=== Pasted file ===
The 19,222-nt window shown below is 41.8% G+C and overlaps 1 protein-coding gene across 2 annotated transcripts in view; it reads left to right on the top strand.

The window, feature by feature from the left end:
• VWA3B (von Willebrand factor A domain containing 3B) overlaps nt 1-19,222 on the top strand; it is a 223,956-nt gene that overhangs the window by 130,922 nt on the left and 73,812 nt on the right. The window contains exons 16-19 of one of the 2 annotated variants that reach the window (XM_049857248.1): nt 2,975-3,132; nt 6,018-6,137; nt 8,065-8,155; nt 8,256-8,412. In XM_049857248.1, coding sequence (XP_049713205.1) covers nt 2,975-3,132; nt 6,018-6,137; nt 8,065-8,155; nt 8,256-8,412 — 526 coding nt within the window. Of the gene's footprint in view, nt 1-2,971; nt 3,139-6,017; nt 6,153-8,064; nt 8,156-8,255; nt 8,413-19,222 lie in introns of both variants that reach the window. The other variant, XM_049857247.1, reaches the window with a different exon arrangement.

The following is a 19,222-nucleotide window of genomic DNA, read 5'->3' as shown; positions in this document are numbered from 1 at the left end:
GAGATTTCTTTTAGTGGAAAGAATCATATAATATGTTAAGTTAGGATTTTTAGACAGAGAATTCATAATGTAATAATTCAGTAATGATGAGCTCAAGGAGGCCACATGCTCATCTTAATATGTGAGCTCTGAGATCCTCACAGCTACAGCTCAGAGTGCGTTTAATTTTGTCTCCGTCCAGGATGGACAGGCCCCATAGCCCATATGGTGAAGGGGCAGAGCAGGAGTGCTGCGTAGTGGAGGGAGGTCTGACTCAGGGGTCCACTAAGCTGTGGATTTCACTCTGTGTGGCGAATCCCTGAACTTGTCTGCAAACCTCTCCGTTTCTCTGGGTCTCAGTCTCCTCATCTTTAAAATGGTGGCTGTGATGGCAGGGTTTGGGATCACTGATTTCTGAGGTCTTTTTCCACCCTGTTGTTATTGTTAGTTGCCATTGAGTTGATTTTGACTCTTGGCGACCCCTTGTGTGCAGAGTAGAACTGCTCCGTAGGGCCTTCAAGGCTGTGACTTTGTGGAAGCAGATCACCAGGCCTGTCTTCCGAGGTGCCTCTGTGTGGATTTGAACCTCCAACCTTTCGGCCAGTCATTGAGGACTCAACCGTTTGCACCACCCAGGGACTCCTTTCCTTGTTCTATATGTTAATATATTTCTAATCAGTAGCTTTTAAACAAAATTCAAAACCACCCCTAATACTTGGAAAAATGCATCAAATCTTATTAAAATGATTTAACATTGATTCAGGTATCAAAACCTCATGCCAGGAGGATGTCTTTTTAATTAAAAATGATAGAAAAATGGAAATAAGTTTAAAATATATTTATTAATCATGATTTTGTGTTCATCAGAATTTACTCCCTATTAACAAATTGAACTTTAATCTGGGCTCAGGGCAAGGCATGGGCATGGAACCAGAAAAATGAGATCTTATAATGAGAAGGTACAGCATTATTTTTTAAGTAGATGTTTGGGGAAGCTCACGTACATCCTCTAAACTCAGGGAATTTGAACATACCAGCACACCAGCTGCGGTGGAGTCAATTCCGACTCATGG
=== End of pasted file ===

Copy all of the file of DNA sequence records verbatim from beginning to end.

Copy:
The 19,222-nt window shown below is 41.8% G+C and overlaps 1 protein-coding gene across 2 annotated transcripts in view; it reads left to right on the top strand.

The window, feature by feature from the left end:
• VWA3B (von Willebrand factor A domain containing 3B) overlaps nt 1-19,222 on the top strand; it is a 223,956-nt gene that overhangs the window by 130,922 nt on the left and 73,812 nt on the right. The window contains exons 16-19 of one of the 2 annotated variants that reach the window (XM_049857248.1): nt 2,975-3,132; nt 6,018-6,137; nt 8,065-8,155; nt 8,256-8,412. In XM_049857248.1, coding sequence (XP_049713205.1) covers nt 2,975-3,132; nt 6,018-6,137; nt 8,065-8,155; nt 8,256-8,412 — 526 coding nt within the window. Of the gene's footprint in view, nt 1-2,971; nt 3,139-6,017; nt 6,153-8,064; nt 8,156-8,255; nt 8,413-19,222 lie in introns of both variants that reach the window. The other variant, XM_049857247.1, reaches the window with a different exon arrangement.

The following is a 19,222-nucleotide window of genomic DNA, read 5'->3' as shown; positions in this document are numbered from 1 at the left end:
GAGATTTCTTTTAGTGGAAAGAATCATATAATATGTTAAGTTAGGATTTTTAGACAGAGAATTCATAATGTAATAATTCAGTAATGATGAGCTCAAGGAGGCCACATGCTCATCTTAATATGTGAGCTCTGAGATCCTCACAGCTACAGCTCAGAGTGCGTTTAATTTTGTCTCCGTCCAGGATGGACAGGCCCCATAGCCCATATGGTGAAGGGGCAGAGCAGGAGTGCTGCGTAGTGGAGGGAGGTCTGACTCAGGGGTCCACTAAGCTGTGGATTTCACTCTGTGTGGCGAATCCCTGAACTTGTCTGCAAACCTCTCCGTTTCTCTGGGTCTCAGTCTCCTCATCTTTAAAATGGTGGCTGTGATGGCAGGGTTTGGGATCACTGATTTCTGAGGTCTTTTTCCACCCTGTTGTTATTGTTAGTTGCCATTGAGTTGATTTTGACTCTTGGCGACCCCTTGTGTGCAGAGTAGAACTGCTCCGTAGGGCCTTCAAGGCTGTGACTTTGTGGAAGCAGATCACCAGGCCTGTCTTCCGAGGTGCCTCTGTGTGGATTTGAACCTCCAACCTTTCGGCCAGTCATTGAGGACTCAACCGTTTGCACCACCCAGGGACTCCTTTCCTTGTTCTATATGTTAATATATTTCTAATCAGTAGCTTTTAAACAAAATTCAAAACCACCCCTAATACTTGGAAAAATGCATCAAATCTTATTAAAATGATTTAACATTGATTCAGGTATCAAAACCTCATGCCAGGAGGATGTCTTTTTAATTAAAAATGATAGAAAAATGGAAATAAGTTTAAAATATATTTATTAATCATGATTTTGTGTTCATCAGAATTTACTCCCTATTAACAAATTGAACTTTAATCTGGGCTCAGGGCAAGGCATGGGCATGGAACCAGAAAAATGAGATCTTATAATGAGAAGGTACAGCATTATTTTTTAAGTAGATGTTTGGGGAAGCTCACGTACATCCTCTAAACTCAGGGAATTTGAACATACCAGCACACCAGCTGCGGTGGAGTCAATTCCGACTCATGG